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How Advisors Can Manufacture Time and Build Profits

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I figure it is never too late to start treating your practice like a business. Just focusing on a few key activities can produce huge returns.

Struggling advisors tend to go with the flow and not have a structure to their most important asset: their time with clients. The multimillion-dollar advisor knows being in front of clients is the top indicator of annual production. Successful advisors have a systematic, structured activity plan and stick to the plan.

Time is our inventory—our most important asset.

Just the way an auto manufacturer knows the more efficient its process, the more profitable it will be—the same applies to us. We think of our business as very high-touch, high-service manufacturing. My time, and the team’s time, is our inventory and our most important asset. It must be managed effectively to make the business more efficient and profitable. The team clearly understands that the more time I spend in front of clients, the more profitable the business will be and the larger their bonuses.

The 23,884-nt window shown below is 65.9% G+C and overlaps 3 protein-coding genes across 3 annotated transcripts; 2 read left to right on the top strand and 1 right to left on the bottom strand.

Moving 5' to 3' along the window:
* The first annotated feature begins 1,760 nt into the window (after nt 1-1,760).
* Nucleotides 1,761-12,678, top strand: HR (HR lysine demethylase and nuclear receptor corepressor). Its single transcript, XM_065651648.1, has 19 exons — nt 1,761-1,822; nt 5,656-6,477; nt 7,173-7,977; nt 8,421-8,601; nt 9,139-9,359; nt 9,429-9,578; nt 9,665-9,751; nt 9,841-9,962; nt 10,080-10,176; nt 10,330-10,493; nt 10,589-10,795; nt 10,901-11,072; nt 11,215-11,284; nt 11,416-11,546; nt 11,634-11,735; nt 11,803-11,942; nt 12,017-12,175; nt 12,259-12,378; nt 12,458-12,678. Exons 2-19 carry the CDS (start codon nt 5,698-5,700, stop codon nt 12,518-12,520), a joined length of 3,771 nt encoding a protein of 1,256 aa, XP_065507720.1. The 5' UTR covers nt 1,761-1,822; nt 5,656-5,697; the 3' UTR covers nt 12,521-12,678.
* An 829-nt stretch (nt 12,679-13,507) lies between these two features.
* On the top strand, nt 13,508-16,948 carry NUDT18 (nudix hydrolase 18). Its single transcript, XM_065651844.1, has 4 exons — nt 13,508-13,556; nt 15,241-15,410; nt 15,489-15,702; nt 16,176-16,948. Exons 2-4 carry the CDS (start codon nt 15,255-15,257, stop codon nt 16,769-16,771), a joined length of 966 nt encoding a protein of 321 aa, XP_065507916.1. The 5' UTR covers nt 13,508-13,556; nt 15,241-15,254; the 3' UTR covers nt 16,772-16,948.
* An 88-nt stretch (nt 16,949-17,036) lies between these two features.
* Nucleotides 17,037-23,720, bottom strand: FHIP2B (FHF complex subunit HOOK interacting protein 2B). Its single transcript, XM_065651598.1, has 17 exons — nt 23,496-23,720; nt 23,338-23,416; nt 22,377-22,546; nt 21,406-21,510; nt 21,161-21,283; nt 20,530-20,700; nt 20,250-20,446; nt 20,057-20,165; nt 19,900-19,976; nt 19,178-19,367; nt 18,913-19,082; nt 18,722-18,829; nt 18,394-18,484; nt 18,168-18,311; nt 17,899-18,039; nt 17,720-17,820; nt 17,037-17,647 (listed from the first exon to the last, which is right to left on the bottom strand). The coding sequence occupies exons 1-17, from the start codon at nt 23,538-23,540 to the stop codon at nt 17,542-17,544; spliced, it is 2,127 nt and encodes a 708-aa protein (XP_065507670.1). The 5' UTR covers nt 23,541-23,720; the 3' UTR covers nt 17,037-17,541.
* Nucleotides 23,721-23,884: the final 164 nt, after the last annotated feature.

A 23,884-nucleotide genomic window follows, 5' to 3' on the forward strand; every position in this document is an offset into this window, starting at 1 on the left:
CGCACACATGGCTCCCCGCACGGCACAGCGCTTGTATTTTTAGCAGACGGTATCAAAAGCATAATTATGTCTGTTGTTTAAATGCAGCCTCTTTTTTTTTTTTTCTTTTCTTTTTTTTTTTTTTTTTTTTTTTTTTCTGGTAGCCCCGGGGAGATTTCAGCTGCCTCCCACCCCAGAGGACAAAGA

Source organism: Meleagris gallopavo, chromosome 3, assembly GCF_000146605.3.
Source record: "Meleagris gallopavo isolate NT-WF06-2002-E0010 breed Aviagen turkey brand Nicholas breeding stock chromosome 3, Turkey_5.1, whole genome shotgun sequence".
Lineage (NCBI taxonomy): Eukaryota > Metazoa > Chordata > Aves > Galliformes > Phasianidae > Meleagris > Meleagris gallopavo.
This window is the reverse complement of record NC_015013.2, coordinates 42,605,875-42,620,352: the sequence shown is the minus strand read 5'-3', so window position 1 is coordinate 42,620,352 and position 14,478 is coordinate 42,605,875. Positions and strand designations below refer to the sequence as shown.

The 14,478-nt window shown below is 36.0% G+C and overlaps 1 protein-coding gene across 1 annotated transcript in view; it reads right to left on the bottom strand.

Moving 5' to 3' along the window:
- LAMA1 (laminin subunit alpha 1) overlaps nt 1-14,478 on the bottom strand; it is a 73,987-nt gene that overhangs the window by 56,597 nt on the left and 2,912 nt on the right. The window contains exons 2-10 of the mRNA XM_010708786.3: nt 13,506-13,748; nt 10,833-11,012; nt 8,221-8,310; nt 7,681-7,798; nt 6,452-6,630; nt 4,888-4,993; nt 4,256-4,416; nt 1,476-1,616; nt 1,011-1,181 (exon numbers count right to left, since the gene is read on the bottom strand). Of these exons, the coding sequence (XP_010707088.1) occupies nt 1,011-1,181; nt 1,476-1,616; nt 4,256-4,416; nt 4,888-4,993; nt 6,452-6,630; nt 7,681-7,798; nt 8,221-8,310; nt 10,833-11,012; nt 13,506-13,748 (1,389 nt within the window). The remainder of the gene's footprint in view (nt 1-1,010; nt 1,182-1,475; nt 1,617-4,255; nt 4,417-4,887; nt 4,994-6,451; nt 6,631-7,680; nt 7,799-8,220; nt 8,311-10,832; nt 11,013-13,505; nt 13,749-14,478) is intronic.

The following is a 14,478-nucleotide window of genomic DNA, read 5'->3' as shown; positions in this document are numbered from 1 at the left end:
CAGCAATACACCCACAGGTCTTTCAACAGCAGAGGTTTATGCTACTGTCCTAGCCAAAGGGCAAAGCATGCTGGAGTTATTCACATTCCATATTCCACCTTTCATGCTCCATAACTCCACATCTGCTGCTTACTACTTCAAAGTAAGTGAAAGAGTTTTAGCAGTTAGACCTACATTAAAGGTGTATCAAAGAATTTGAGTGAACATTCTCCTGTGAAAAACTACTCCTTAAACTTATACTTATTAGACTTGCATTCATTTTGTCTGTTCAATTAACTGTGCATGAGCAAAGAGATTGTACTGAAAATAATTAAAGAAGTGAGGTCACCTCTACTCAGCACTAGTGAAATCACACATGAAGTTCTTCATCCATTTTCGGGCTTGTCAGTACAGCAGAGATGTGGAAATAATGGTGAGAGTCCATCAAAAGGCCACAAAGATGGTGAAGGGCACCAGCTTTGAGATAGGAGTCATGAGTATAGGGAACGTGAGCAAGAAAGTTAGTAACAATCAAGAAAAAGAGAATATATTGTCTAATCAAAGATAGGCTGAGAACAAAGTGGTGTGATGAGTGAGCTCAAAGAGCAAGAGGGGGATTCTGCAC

When it comes to putting numbers to this concept, we keep it simple. The issue for us is how many first meetings do we have with targeted “A” prospects/clients per month? I know if we meet with three of them per month, we will meet our annual goals.

I don’t bother to track second, third and fourth meetings because when you treat this like manufacturing, the most important thing is what is coming into the pipeline. If you have enough raw materials going in at the front of the pipeline, you will get cars, or in our case, happy, satisfied clients coming out the other end.

Right now, I am the only advisor who can meet alone with clients. This will change over the next year as we have three advisors in training. I am the only one whose primary tasks are prospecting, meeting with clients and securing the relationship. Everything else in the business is delegated to our ace team.

I am spending about 75–85% of my time face to face with clients. Our COO came to me recently and said: How do we get you up to 95%? He clearly understood if I could spend 10% more time with clients, the revenue would be up 10% and everyone’s bonus would also be up.

Keeping Track